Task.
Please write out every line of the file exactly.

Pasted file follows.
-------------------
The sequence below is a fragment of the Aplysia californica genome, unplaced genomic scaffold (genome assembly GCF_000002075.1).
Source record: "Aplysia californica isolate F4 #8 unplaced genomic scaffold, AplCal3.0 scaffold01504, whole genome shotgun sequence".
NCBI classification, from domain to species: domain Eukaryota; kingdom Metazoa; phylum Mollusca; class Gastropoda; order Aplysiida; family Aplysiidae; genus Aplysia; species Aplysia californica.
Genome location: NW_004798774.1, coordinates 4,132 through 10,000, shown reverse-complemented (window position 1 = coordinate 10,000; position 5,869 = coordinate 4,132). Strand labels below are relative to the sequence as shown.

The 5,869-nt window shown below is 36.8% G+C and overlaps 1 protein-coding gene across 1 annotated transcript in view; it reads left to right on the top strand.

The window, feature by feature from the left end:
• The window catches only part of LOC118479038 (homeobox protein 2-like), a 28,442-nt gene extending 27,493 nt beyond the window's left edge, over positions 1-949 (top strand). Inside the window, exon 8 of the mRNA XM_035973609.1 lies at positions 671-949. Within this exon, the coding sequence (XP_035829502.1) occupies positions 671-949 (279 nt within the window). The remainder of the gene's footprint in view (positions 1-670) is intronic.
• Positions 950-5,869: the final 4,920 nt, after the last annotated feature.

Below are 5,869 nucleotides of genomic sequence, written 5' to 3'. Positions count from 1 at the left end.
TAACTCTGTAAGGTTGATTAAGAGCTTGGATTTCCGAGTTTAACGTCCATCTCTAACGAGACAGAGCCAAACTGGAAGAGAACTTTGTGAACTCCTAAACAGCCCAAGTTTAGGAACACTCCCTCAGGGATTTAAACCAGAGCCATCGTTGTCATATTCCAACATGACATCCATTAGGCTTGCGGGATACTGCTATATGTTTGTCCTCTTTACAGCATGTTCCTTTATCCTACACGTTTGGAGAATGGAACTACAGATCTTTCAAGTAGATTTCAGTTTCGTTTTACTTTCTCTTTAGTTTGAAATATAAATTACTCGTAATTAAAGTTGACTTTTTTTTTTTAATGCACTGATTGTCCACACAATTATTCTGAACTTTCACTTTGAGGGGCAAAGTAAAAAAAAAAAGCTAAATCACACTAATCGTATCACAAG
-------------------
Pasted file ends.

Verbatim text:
The sequence below is a fragment of the Aplysia californica genome, unplaced genomic scaffold (genome assembly GCF_000002075.1).
Source record: "Aplysia californica isolate F4 #8 unplaced genomic scaffold, AplCal3.0 scaffold01504, whole genome shotgun sequence".
NCBI classification, from domain to species: domain Eukaryota; kingdom Metazoa; phylum Mollusca; class Gastropoda; order Aplysiida; family Aplysiidae; genus Aplysia; species Aplysia californica.
Genome location: NW_004798774.1, coordinates 4,132 through 10,000, shown reverse-complemented (window position 1 = coordinate 10,000; position 5,869 = coordinate 4,132). Strand labels below are relative to the sequence as shown.

The 5,869-nt window shown below is 36.8% G+C and overlaps 1 protein-coding gene across 1 annotated transcript in view; it reads left to right on the top strand.

The window, feature by feature from the left end:
• The window catches only part of LOC118479038 (homeobox protein 2-like), a 28,442-nt gene extending 27,493 nt beyond the window's left edge, over positions 1-949 (top strand). Inside the window, exon 8 of the mRNA XM_035973609.1 lies at positions 671-949. Within this exon, the coding sequence (XP_035829502.1) occupies positions 671-949 (279 nt within the window). The remainder of the gene's footprint in view (positions 1-670) is intronic.
• Positions 950-5,869: the final 4,920 nt, after the last annotated feature.

Below are 5,869 nucleotides of genomic sequence, written 5' to 3'. Positions count from 1 at the left end.
TAACTCTGTAAGGTTGATTAAGAGCTTGGATTTCCGAGTTTAACGTCCATCTCTAACGAGACAGAGCCAAACTGGAAGAGAACTTTGTGAACTCCTAAACAGCCCAAGTTTAGGAACACTCCCTCAGGGATTTAAACCAGAGCCATCGTTGTCATATTCCAACATGACATCCATTAGGCTTGCGGGATACTGCTATATGTTTGTCCTCTTTACAGCATGTTCCTTTATCCTACACGTTTGGAGAATGGAACTACAGATCTTTCAAGTAGATTTCAGTTTCGTTTTACTTTCTCTTTAGTTTGAAATATAAATTACTCGTAATTAAAGTTGACTTTTTTTTTTTAATGCACTGATTGTCCACACAATTATTCTGAACTTTCACTTTGAGGGGCAAAGTAAAAAAAAAAAGCTAAATCACACTAATCGTATCACAAG